Ultra Swank - Retro Adventures

The Edible Victory – Victory Gardens of the 1940s

Written by Guest Writer • October 23rd, 2013
The Edible Victory – Victory Gardens of the 1940s

Grown your own Victory Garden

During both world wars, though more popularly during WWII, victory gardens were encouraged among the people on the home front in America and Canada. There is quite a bit of propaganda encouraging the people to grow their own vegetables, fruits, and herbs so the troops can eat from commercial farms.

Victory gardens allowed the average person to create a garden just for their household’s consumption, instead of as a source of agricultural income like with a small farm. If you’re a fan of “Bomb Girls”, a current TV show set in Canada during WWII, then you’ve seen some of the characters setting up a victory garden. It’s estimated that around 20 million victory gardens were created during WWII and 40% of the produce in the US at the time came from victory gardens.

Most of the time these gardens sported what we would call the usual garden mix, meaning: potatoes, tomatoes, onions, garlic, lettuce, beans, peas, carrots, celery, cabbage, strawberries, broccoli, cauliflower, zucchini, grapes, beets, yams, and squash. If the climate allows, these victory gardens could also include fruit trees, peanut plants, and nut trees. Usually these gardens included an area with useful herbs like oregano, thyme, rosemary, chives, sage, dill, mint, lavender, basil, and tarragon.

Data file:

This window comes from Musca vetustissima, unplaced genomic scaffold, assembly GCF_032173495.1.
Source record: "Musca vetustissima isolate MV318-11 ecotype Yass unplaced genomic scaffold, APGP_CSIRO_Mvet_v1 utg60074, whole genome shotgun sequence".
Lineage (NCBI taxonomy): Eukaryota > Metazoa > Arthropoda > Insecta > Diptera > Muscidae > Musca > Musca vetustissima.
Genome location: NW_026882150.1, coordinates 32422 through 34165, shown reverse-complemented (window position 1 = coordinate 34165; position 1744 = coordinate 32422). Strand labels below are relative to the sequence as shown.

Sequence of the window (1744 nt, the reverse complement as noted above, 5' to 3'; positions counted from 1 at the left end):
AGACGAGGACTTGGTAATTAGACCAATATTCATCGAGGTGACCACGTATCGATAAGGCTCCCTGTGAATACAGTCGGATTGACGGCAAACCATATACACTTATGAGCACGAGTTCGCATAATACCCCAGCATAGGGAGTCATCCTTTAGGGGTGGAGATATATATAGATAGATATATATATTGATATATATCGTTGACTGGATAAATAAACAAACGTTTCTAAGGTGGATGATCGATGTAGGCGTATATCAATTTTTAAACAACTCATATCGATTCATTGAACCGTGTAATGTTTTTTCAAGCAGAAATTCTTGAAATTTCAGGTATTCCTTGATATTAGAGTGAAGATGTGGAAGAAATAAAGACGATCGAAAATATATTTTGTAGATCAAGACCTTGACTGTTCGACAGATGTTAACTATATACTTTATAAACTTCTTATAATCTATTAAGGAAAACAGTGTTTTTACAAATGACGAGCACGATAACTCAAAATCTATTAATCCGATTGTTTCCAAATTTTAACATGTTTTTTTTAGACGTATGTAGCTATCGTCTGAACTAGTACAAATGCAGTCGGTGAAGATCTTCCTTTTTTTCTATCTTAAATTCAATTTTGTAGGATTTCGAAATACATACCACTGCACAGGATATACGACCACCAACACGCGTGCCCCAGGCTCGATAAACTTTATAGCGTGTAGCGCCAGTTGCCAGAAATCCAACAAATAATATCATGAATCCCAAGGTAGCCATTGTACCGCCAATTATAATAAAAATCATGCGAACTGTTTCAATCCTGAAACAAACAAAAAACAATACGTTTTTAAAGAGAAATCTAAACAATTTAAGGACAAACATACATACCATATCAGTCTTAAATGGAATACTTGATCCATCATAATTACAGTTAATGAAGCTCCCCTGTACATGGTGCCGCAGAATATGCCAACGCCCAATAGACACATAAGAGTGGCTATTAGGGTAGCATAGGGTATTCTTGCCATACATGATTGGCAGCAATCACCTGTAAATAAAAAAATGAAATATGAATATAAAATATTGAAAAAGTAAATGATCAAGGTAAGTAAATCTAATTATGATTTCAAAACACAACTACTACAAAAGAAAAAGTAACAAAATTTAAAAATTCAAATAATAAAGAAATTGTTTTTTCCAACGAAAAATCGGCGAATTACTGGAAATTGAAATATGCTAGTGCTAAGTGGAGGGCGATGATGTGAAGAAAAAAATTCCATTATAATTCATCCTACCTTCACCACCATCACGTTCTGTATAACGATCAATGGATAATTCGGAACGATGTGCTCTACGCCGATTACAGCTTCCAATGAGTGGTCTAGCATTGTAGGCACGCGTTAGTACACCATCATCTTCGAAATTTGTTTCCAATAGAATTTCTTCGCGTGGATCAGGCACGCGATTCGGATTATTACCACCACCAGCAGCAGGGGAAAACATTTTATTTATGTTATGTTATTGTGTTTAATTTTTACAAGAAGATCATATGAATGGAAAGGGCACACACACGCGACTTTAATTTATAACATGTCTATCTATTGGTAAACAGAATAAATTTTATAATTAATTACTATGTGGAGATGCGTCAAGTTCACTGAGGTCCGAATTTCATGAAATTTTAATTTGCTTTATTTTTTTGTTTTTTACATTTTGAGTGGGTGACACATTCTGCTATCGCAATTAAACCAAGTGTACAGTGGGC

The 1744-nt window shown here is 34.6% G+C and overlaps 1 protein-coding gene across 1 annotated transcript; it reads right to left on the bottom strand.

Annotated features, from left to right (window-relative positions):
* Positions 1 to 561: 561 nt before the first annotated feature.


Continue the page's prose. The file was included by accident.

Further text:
Since people were beginning to take pride in their production of produce, people began taking pride in things associated with gardening like canning, making preserves and jams, pickling, and having the best recipes for things like pies, roasts, and meatloaf. Events started to rise up from these victory gardens and people started hosting more BBQs, more parties featuring their own home-grown food, and county fairs always seemed to have food contests. During an episode of “The Andy Griffith Show”, Aunt Bea was competing in a pickling competition.

To start a victory garden, a person would create a box or perhaps use old tires for a circular container. These would get filled in with garden soil, fertilizer (often times cow manure), and watered to help the containers settle before planting. Seeds or starters were planted typically by size for the best use of light and shade. Once in place, the gardens were watered daily, weeded weekly, and harvested once fully grown – which could take 35 to 120 days depending on the plant.

Below is an informational film from the Imperial War Museum called “Dig For Victory”.

Below is a cartoon by MGM from 1942 called “Barney Bear’s Victory Garden” for the kids.

Written by: Jessie Desmond

Above: Grown your own Victory Garden

Above: Grown your own Victory Garden

Above: Grown your own Victory Garden

Above: Grown your own Victory Garden

Above: Grown your own Victory Garden

Above: Grown your own Victory Garden

Above: Grown your own Victory Garden

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  • Jessie Desmond

    Growing up we always had a garden. As a little kid we would enter (and often times win) vegetable competitions at the local fair. This comes directly from my grandma having a victory garden.

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